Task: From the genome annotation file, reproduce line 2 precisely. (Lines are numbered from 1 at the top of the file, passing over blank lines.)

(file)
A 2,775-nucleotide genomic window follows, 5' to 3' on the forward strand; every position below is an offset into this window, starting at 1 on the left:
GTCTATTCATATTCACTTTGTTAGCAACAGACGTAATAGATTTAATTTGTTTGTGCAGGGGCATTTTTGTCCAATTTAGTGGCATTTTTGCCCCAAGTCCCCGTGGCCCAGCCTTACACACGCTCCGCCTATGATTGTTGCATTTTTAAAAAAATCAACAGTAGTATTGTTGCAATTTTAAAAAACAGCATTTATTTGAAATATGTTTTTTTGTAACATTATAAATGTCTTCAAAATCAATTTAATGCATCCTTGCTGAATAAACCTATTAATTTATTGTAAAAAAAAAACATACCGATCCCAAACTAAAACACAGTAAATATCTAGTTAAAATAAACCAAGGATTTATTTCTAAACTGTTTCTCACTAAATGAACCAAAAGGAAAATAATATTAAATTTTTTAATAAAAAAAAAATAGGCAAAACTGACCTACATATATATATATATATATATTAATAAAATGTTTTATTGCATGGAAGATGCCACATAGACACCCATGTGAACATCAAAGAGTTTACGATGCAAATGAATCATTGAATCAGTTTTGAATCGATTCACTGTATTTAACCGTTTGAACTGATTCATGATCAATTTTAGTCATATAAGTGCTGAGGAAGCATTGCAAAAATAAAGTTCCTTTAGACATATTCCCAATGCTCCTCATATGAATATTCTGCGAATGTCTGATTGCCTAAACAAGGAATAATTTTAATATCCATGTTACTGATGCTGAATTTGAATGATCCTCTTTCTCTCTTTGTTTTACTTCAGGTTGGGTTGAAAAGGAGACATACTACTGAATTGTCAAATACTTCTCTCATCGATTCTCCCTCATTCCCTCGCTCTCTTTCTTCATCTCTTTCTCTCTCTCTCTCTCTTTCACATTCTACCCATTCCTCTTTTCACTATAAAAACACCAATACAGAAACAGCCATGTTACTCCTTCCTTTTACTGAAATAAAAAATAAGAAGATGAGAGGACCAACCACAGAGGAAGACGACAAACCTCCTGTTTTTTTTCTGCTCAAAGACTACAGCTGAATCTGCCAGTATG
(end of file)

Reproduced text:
GTCTATTCATATTCACTTTGTTAGCAACAGACGTAATAGATTTAATTTGTTTGTGCAGGGGCATTTTTGTCCAATTTAGTGGCATTTTTGCCCCAAGTCCCCGTGGCCCAGCCTTACACACGCTCCGCCTATGATTGTTGCATTTTTAAAAAAATCAACAGTAGTATTGTTGCAATTTTAAAAAACAGCATTTATTTGAAATATGTTTTTTTGTAACATTATAAATGTCTTCAAAATCAATTTAATGCATCCTTGCTGAATAAACCTATTAATTTATTGTAAAAAAAAAACATACCGATCCCAAACTAAAACACAGTAAATATCTAGTTAAAATAAACCAAGGATTTATTTCTAAACTGTTTCTCACTAAATGAACCAAAAGGAAAATAATATTAAATTTTTTAATAAAAAAAAAATAGGCAAAACTGACCTACATATATATATATATATATATTAATAAAATGTTTTATTGCATGGAAGATGCCACATAGACACCCATGTGAACATCAAAGAGTTTACGATGCAAATGAATCATTGAATCAGTTTTGAATCGATTCACTGTATTTAACCGTTTGAACTGATTCATGATCAATTTTAGTCATATAAGTGCTGAGGAAGCATTGCAAAAATAAAGTTCCTTTAGACATATTCCCAATGCTCCTCATATGAATATTCTGCGAATGTCTGATTGCCTAAACAAGGAATAATTTTAATATCCATGTTACTGATGCTGAATTTGAATGATCCTCTTTCTCTCTTTGTTTTACTTCAGGTTGGGTTGAAAAGGAGACATACTACTGAATTGTCAAATACTTCTCTCATCGATTCTCCCTCATTCCCTCGCTCTCTTTCTTCATCTCTTTCTCTCTCTCTCTCTCTTTCACATTCTACCCATTCCTCTTTTCACTATAAAAACACCAATACAGAAACAGCCATGTTACTCCTTCCTTTTACTGAAATAAAAAATAAGAAGATGAGAGGACCAACCACAGAGGAAGACGACAAACCTCCTGTTTTTTTTCTGCTCAAAGACTACAGCTGAATCTGCCAGTATG